In the 1950s, my father spent every Christmas in Alsace with his grandparents. Every year, he took a train with his family from their home in St. Denis-en-Bugey, a town in the Auvergne-Rhone-Alpes region, to Hochstatt, a little Alsatian village where my grandmother’s extended family lived. She had grown up there on the farm where her family had lived for generations. Her parents spoke Alsatian, a French-German dialect, along with some German and a smattering of broken French.
As a borderland between Germany and France, Alsace is home to a unique blend of French and German culture, including its unique hybrid of Christmas traditions. When my father was there as a boy, the only Christmas decorations were the Christmas trees. Once all the family arrived in Hochstatt, my great-grandfather cut down an evergreen tree from the woods. They decorated it with balls, liqueur-filled chocolates, candles, garlands and sparklers. In the evenings, the candles were lit. (A pot of water was always kept nearby because the tree frequently caught on fire)! Nightly, after dinner, the family gathered around the tree to sing carols in German and French: O Tannenbaum, Mon Beau Sapin, Stille Nacht, Douce Nuit…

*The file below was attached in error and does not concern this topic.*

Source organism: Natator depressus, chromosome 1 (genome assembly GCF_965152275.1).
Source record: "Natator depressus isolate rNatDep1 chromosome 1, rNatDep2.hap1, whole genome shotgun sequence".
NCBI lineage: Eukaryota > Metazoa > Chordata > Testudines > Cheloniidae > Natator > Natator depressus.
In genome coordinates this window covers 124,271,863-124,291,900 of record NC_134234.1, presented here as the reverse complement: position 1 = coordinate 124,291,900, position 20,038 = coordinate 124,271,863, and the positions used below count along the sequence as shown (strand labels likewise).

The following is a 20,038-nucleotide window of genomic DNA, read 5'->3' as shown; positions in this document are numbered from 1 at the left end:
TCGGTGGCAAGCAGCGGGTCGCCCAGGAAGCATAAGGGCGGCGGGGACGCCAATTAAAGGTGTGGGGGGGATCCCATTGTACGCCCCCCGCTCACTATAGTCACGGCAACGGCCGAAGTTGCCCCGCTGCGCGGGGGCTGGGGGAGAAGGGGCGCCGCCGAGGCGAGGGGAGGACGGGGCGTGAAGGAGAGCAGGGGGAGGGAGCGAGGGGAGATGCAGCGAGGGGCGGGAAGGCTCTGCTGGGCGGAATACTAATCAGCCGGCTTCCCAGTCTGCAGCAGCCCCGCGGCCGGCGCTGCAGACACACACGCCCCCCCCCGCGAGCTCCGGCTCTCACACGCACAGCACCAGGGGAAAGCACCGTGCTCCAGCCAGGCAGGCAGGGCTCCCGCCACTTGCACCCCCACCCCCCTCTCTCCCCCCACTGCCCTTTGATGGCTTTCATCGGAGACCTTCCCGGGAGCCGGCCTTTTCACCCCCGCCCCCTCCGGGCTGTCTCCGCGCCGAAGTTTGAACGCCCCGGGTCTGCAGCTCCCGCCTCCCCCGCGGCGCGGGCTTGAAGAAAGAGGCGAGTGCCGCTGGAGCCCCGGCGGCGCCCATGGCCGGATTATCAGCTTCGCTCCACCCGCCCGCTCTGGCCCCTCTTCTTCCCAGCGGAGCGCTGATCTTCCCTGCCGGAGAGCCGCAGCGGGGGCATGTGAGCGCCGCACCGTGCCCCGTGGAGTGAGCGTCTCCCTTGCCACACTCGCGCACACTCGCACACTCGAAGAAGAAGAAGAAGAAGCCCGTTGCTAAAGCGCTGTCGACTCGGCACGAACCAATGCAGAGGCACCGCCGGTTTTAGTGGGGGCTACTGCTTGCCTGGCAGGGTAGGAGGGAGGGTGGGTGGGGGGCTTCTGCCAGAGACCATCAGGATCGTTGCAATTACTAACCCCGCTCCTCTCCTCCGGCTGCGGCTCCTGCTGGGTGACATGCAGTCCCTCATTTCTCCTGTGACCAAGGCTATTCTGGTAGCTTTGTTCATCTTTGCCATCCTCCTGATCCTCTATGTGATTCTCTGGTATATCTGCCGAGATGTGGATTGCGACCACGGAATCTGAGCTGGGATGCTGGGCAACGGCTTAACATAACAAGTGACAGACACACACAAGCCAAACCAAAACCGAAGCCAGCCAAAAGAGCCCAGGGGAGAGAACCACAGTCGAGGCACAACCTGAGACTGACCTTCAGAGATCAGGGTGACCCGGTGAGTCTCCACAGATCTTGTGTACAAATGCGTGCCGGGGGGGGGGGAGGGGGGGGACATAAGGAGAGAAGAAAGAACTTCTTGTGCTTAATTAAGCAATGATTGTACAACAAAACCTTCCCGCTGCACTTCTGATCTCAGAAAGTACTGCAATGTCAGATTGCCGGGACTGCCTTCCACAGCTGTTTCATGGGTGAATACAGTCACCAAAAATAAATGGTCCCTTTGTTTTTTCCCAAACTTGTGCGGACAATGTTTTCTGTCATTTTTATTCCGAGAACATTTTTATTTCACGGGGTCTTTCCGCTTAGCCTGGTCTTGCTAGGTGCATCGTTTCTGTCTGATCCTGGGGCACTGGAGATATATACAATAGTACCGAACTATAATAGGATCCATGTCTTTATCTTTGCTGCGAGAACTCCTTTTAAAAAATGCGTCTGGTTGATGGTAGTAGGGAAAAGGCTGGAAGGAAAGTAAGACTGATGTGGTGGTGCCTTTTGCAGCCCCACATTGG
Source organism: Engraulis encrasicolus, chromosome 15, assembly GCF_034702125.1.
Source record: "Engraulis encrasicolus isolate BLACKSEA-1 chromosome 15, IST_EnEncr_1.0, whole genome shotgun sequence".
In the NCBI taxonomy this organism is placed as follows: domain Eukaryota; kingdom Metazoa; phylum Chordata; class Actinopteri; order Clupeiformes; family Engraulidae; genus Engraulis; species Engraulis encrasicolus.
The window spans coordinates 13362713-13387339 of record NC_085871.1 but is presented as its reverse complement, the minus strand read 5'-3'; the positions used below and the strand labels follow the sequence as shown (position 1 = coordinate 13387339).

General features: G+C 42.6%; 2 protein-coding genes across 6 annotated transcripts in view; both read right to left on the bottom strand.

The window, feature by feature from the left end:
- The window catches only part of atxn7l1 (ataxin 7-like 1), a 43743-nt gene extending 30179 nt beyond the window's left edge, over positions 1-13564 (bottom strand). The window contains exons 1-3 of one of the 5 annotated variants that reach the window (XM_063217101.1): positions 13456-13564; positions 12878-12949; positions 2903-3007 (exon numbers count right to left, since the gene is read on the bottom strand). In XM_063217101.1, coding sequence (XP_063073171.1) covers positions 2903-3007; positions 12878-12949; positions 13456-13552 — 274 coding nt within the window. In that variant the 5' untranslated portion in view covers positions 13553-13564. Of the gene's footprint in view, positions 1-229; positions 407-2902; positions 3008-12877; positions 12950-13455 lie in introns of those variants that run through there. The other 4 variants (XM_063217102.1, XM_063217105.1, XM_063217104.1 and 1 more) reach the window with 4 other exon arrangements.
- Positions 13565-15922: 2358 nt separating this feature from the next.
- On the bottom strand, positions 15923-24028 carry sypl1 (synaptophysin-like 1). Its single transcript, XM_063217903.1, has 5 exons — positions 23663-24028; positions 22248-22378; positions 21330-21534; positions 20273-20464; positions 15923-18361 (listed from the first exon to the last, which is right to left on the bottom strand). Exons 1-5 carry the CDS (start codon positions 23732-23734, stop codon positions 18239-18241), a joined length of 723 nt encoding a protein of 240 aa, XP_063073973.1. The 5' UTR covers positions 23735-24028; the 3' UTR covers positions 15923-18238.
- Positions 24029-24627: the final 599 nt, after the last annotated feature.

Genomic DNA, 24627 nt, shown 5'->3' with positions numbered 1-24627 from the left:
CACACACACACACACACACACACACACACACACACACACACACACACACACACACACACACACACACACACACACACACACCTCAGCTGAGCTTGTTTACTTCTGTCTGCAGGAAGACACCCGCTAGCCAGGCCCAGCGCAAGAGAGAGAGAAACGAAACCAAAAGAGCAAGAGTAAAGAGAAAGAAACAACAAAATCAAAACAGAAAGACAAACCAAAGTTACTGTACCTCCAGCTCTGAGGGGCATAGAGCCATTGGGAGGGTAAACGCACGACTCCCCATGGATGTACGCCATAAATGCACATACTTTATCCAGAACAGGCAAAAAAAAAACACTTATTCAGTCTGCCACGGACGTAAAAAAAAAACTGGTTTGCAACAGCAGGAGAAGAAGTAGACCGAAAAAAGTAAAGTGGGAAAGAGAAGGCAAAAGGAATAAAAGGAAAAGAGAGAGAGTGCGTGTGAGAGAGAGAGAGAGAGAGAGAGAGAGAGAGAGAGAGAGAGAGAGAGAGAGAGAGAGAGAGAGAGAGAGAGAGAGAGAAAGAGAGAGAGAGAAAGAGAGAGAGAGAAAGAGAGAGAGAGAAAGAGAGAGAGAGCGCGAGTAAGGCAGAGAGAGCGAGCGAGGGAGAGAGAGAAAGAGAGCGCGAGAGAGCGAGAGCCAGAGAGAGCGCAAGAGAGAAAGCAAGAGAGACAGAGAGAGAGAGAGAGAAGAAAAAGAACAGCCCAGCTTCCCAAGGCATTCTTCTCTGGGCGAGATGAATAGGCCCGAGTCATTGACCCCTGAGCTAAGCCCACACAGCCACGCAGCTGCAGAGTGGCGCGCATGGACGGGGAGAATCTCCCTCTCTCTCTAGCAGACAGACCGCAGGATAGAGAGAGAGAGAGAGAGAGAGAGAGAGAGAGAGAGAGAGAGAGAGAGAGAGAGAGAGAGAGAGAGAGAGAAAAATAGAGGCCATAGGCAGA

The high point of the holiday was Christmas Eve, when, following a dinner of ham and salad, a knock was heard outside on the closed window shutters. It was Pere Noël! Outside beneath the window was a pile of presents for all. My father remembers especially the year that the pile brought him a bow and arrow from his uncle. Presents were followed a dessert of pain d'epices. Dessert was followed by Mass (in Latin) at 11:30 PM, when all the new toys had to be put away until the following day. After Mass, bedtime. On the next day, the toys came out again before a breakfast of kugelhopf, a traditional Alsatian sweet bread, then extended family would gather at my great-grandparents house for Christmas dinner.
Try these recipes for your own Christmas celebrations this year: